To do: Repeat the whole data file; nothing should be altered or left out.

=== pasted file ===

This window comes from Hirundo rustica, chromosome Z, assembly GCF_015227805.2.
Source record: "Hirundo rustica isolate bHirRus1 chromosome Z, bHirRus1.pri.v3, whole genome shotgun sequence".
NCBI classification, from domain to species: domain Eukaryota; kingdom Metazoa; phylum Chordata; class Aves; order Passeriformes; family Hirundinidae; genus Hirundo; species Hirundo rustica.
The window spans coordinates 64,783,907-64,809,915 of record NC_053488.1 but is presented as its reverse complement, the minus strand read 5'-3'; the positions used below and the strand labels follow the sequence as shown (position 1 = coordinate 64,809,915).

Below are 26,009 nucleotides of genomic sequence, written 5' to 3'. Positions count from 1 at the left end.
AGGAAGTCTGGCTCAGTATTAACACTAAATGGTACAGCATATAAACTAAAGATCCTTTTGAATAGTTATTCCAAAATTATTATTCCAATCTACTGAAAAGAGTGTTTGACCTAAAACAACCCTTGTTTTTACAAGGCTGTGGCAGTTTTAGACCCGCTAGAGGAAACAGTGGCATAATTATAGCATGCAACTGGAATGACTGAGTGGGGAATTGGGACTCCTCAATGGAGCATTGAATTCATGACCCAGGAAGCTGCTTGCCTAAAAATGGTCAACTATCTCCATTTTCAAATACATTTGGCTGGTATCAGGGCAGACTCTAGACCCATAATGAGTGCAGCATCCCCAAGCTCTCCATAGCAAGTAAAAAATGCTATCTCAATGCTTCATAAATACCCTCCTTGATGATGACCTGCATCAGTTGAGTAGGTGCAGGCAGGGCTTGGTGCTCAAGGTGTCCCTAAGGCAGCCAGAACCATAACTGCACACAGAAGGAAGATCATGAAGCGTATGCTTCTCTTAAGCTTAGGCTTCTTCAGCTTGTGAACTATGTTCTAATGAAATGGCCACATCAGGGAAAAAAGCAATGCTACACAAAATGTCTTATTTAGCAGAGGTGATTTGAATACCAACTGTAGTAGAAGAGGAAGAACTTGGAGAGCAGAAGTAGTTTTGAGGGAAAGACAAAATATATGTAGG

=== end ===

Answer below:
This window comes from Hirundo rustica, chromosome Z, assembly GCF_015227805.2.
Source record: "Hirundo rustica isolate bHirRus1 chromosome Z, bHirRus1.pri.v3, whole genome shotgun sequence".
NCBI classification, from domain to species: domain Eukaryota; kingdom Metazoa; phylum Chordata; class Aves; order Passeriformes; family Hirundinidae; genus Hirundo; species Hirundo rustica.
The window spans coordinates 64,783,907-64,809,915 of record NC_053488.1 but is presented as its reverse complement, the minus strand read 5'-3'; the positions used below and the strand labels follow the sequence as shown (position 1 = coordinate 64,809,915).

Below are 26,009 nucleotides of genomic sequence, written 5' to 3'. Positions count from 1 at the left end.
AGGAAGTCTGGCTCAGTATTAACACTAAATGGTACAGCATATAAACTAAAGATCCTTTTGAATAGTTATTCCAAAATTATTATTCCAATCTACTGAAAAGAGTGTTTGACCTAAAACAACCCTTGTTTTTACAAGGCTGTGGCAGTTTTAGACCCGCTAGAGGAAACAGTGGCATAATTATAGCATGCAACTGGAATGACTGAGTGGGGAATTGGGACTCCTCAATGGAGCATTGAATTCATGACCCAGGAAGCTGCTTGCCTAAAAATGGTCAACTATCTCCATTTTCAAATACATTTGGCTGGTATCAGGGCAGACTCTAGACCCATAATGAGTGCAGCATCCCCAAGCTCTCCATAGCAAGTAAAAAATGCTATCTCAATGCTTCATAAATACCCTCCTTGATGATGACCTGCATCAGTTGAGTAGGTGCAGGCAGGGCTTGGTGCTCAAGGTGTCCCTAAGGCAGCCAGAACCATAACTGCACACAGAAGGAAGATCATGAAGCGTATGCTTCTCTTAAGCTTAGGCTTCTTCAGCTTGTGAACTATGTTCTAATGAAATGGCCACATCAGGGAAAAAAGCAATGCTACACAAAATGTCTTATTTAGCAGAGGTGATTTGAATACCAACTGTAGTAGAAGAGGAAGAACTTGGAGAGCAGAAGTAGTTTTGAGGGAAAGACAAAATATATGTAGG